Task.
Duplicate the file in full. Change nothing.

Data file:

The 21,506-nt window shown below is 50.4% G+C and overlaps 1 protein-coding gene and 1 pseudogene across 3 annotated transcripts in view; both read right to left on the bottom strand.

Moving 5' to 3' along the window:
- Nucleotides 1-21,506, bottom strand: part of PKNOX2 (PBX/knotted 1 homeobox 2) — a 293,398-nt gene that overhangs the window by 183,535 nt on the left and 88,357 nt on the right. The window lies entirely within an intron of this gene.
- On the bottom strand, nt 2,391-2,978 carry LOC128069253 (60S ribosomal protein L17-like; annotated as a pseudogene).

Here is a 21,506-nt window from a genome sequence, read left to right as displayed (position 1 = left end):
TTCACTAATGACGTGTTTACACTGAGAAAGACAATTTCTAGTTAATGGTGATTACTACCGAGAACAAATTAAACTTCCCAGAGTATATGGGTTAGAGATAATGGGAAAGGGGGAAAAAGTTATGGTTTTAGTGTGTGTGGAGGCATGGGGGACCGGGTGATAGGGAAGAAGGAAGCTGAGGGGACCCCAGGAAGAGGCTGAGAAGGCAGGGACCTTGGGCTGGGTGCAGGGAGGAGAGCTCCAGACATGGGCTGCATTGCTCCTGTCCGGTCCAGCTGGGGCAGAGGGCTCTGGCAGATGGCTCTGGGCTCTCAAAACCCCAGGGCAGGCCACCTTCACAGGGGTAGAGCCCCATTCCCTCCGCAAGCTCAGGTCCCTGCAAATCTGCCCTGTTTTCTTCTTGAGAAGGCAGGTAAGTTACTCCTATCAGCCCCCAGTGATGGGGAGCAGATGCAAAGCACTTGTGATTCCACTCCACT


The 21,506-nt window shown below is 50.4% G+C and overlaps 1 protein-coding gene and 1 pseudogene across 3 annotated transcripts in view; both read right to left on the bottom strand.

Moving 5' to 3' along the window:
- Nucleotides 1-21,506, bottom strand: part of PKNOX2 (PBX/knotted 1 homeobox 2) — a 293,398-nt gene that overhangs the window by 183,535 nt on the left and 88,357 nt on the right. The window lies entirely within an intron of this gene.
- On the bottom strand, nt 2,391-2,978 carry LOC128069253 (60S ribosomal protein L17-like; annotated as a pseudogene).

Here is a 21,506-nt window from a genome sequence, read left to right as displayed (position 1 = left end):
TTCACTAATGACGTGTTTACACTGAGAAAGACAATTTCTAGTTAATGGTGATTACTACCGAGAACAAATTAAACTTCCCAGAGTATATGGGTTAGAGATAATGGGAAAGGGGGAAAAAGTTATGGTTTTAGTGTGTGTGGAGGCATGGGGGACCGGGTGATAGGGAAGAAGGAAGCTGAGGGGACCCCAGGAAGAGGCTGAGAAGGCAGGGACCTTGGGCTGGGTGCAGGGAGGAGAGCTCCAGACATGGGCTGCATTGCTCCTGTCCGGTCCAGCTGGGGCAGAGGGCTCTGGCAGATGGCTCTGGGCTCTCAAAACCCCAGGGCAGGCCACCTTCACAGGGGTAGAGCCCCATTCCCTCCGCAAGCTCAGGTCCCTGCAAATCTGCCCTGTTTTCTTCTTGAGAAGGCAGGTAAGTTACTCCTATCAGCCCCCAGTGATGGGGAGCAGATGCAAAGCACTTGTGATTCCACTCCACT